Shortly after the successful military campaign to overthrow Iraqi dictator Saddam Hussein in 2003, US General David Petraeus posed this not unreasonable question to his political masters: “So tell me how does this end?” No one quite knew, and the country was rapidly consumed by violent sectarian conflict.
I’ve seen action in Iraq and Afghanistan, and have worked closely with Gen Petraeus. And today, more than a decade later, it strikes me that his question might be asked again of our own political leadership about Islamic State (Isil). For in the absence of an effective Western response, we can expect a war without end until Isil achieves its ultimate objective of the global imposition of Islamic law, culture and religion. As things stand, however, I fear our political position is to manage this distant irritation as best we can afford while seeking to avoid a deeper military involvement.
Doing nothing is not an option. You only have to look at Isil’s intelligent use of propaganda to see what happens when your adversary is crippled by silence, dithering and inaction. Isil has created a “Caliphate” the size of Italy, which allows it to indulge in genocide, murder, sectarian violence and slavery. The West needs to realise that, if it is to be stopped, someone’s boots need to be on the ground. They could be Western boots; there should be Arab boots. In Syria they should be trained and equipped fighters with the Free Syrian Army (FSA), as well as local tribal forces. But, irrespective of their national origin, they need to be boots that are prepared to fight against this theocratic fanaticism and reclaim the land that has been taken.
It is important that we do not under-estimate the enormity of the challenge we face. In 2006, when the US-led coalition in Iraq had assembled the most advanced and technically equipped military force it could muster, it still found itself unable to defeat the determined insurgency orchestrated by al-Qaeda. It was only in 2007-08, when Gen Petraeus persuaded local tribal elders to align themselves with the coalition’s “surge” strategy, that we finally prevailed and destroyed al-Qaeda’s base in Iraq.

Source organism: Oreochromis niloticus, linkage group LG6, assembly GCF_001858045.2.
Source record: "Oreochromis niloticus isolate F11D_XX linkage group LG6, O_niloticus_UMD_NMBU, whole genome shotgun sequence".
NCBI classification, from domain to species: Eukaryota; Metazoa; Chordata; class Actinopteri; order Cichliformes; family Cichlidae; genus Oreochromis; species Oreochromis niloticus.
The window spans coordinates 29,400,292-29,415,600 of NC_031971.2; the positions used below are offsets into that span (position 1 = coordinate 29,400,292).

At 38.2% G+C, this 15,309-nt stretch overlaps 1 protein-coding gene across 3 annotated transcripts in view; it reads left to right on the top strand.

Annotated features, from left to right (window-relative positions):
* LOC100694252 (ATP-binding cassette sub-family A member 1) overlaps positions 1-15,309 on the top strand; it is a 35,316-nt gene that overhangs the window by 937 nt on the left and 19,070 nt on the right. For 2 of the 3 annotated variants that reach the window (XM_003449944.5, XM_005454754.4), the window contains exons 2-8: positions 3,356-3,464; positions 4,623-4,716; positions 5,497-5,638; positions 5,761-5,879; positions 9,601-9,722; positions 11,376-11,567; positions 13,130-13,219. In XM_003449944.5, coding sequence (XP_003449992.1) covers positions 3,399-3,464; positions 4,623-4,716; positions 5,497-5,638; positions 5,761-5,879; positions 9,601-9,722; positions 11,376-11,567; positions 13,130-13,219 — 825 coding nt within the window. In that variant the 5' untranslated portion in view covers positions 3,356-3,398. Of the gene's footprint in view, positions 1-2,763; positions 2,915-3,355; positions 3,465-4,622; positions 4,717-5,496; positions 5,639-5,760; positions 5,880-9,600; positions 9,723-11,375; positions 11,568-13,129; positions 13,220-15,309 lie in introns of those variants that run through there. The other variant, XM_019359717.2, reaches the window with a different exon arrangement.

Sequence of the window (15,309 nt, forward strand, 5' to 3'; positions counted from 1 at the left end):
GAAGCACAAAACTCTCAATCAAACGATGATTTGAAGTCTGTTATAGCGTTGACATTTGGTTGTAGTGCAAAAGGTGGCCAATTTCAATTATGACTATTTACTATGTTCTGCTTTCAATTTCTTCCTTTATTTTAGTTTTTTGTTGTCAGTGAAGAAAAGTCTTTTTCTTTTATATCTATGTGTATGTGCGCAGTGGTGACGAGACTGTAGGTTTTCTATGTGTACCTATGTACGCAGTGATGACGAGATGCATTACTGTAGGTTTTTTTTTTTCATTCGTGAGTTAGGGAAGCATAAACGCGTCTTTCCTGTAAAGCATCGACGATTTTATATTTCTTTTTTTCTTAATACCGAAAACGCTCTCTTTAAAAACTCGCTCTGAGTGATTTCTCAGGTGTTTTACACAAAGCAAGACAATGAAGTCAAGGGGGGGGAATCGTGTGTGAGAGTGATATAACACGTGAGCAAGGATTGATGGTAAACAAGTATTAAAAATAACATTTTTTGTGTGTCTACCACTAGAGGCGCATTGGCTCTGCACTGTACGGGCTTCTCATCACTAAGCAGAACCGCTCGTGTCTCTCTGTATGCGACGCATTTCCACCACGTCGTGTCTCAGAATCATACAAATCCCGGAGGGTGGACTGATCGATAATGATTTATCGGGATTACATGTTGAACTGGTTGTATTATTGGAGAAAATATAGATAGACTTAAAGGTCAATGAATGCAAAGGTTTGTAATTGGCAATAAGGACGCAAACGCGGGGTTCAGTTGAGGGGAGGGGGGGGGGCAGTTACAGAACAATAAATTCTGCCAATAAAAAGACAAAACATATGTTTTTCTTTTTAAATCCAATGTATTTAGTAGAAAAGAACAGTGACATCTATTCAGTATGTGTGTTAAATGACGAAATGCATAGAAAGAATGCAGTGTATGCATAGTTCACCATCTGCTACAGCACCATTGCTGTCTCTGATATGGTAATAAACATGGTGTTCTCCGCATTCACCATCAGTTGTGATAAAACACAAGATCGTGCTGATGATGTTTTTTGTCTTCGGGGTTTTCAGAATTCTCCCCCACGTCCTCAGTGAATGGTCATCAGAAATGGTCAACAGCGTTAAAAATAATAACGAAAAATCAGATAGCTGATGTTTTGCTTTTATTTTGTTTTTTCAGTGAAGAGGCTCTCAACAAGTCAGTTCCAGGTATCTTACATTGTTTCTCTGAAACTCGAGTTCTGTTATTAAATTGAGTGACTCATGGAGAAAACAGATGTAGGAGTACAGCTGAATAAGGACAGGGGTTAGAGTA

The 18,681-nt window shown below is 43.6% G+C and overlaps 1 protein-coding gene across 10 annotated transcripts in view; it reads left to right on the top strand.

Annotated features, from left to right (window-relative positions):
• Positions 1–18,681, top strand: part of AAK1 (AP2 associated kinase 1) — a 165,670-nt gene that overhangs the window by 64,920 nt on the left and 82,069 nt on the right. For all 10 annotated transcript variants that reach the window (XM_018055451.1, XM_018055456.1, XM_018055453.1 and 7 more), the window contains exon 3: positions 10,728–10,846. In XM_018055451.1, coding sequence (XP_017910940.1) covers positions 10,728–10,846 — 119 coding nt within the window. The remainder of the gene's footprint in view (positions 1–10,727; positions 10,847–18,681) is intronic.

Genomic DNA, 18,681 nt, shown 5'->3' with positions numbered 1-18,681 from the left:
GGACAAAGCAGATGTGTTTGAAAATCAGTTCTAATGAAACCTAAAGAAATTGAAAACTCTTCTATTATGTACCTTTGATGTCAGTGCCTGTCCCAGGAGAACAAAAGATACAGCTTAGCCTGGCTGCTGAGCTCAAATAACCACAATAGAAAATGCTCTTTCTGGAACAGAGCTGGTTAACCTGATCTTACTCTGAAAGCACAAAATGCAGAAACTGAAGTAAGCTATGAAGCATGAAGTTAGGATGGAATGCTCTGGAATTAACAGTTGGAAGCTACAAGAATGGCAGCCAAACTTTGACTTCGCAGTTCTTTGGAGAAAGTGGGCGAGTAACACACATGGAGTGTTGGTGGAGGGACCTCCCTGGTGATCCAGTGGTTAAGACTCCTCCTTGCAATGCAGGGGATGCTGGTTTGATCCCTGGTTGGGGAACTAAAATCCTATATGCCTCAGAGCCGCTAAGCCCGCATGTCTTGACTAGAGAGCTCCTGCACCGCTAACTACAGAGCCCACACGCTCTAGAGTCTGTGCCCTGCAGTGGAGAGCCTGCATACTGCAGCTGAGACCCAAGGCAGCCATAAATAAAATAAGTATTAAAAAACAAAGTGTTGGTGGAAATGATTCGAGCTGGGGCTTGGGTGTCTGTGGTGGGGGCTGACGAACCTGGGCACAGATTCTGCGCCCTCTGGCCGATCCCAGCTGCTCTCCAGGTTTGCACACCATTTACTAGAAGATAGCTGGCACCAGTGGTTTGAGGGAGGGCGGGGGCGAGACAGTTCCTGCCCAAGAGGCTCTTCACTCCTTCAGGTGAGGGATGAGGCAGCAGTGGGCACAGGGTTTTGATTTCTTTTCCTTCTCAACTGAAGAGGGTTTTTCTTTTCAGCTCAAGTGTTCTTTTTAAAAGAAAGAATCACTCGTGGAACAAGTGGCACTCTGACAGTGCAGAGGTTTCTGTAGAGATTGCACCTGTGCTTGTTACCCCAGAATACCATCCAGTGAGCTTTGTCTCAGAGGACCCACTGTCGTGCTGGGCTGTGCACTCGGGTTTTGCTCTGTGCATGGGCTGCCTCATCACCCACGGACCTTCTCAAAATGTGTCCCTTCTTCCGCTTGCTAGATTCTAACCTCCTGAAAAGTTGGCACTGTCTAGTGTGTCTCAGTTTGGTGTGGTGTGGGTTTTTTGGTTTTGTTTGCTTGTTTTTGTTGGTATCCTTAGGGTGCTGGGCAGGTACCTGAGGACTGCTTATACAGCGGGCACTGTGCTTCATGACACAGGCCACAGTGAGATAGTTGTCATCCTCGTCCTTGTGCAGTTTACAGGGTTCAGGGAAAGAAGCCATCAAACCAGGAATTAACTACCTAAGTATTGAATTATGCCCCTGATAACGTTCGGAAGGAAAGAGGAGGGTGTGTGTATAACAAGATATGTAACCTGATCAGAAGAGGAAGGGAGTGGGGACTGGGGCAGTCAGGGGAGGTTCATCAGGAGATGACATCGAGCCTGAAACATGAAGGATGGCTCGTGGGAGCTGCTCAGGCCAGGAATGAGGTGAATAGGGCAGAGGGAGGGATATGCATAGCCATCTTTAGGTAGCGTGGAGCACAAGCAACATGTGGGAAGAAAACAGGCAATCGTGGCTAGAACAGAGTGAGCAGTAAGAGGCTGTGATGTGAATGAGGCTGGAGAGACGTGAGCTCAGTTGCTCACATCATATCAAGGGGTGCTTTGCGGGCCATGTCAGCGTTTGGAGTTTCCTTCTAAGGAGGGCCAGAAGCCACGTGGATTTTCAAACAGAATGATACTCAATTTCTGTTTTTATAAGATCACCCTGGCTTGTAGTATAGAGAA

Eight years on, the problem might appear more multifaceted, but a similar type of approach is required if the West is to mount a charge on all fronts and without respite. The first priority must be to counter Isil’s highly effective propaganda machine. We need to find a compelling and regionally driven counter narrative of our own that disrupts Isil’s “virtual Caliphate” – far greater in scope than its land-based conquests – which persuades many susceptible young Muslims to join its ranks, whether as foot soldiers, suicide bombers, financiers or just supporters.
In the world of propaganda, it is actions that outweigh words and promises. That is why I believe Isil’s appalling treatment of those under its control will ultimately result in the caliphate breaking up with widespread dissent and resentment spreading within its ranks. This is the foundation on which a counter narrative must be built. We must exploit the growing vocal outrage in the Muslim world against Isil’s heinous exploits, as well as expose the plethora of half-truths and falsehoods promoted by Isil’s propaganda machine, such as their appalling treatment of women, who are regarded as no more than common commodities.
We must make clear that Isil’s dominance has been achieved through the intimidation of local tribes, who are too afraid to challenge the Islamists’ brutal regime, and that Isil’s military prowess is bogus, while their actual field losses are significant. By exposing Isil’s lies, we can encourage the moderate Arab voice of reason to prevail. Above all the message needs to be got across to young Muslim men and women in Britain and elsewhere that, contrary to Isil’s propaganda, it is far from being an attractive proposition for them to invest their lives and wellbeing with those running the so-called caliphate in Syria or Iraq.
We also need to target the organisation’s funding stream by freezing banking and capital assets. Then, by providing high quality training and the expert use of our own precision munitions, we need to help the Iraqi army to drive out Isil from its strongholds in the north and west of the country. Diplomatic and economic support may also be needed, but the main focus for the West should be to assist with providing accurate intelligence and far larger numbers of specialist advisers.
We also need to have a serious think about how we are going to deal with the region once Isil has been defeated.
One idea might be to have a Marshall Plan for the Arab world largely funded by them to help the area rebuild and recover. For it is vital that we give hope to the millions of refugees who have been made homeless by this brutal conflict. This could be achieved through charitable work in education, by offering improved health facilities, the development of apprentice skills, housing and other essential services. Restoring some semblance of dignity to the dispossessed will be a critical element in the region’s future stability.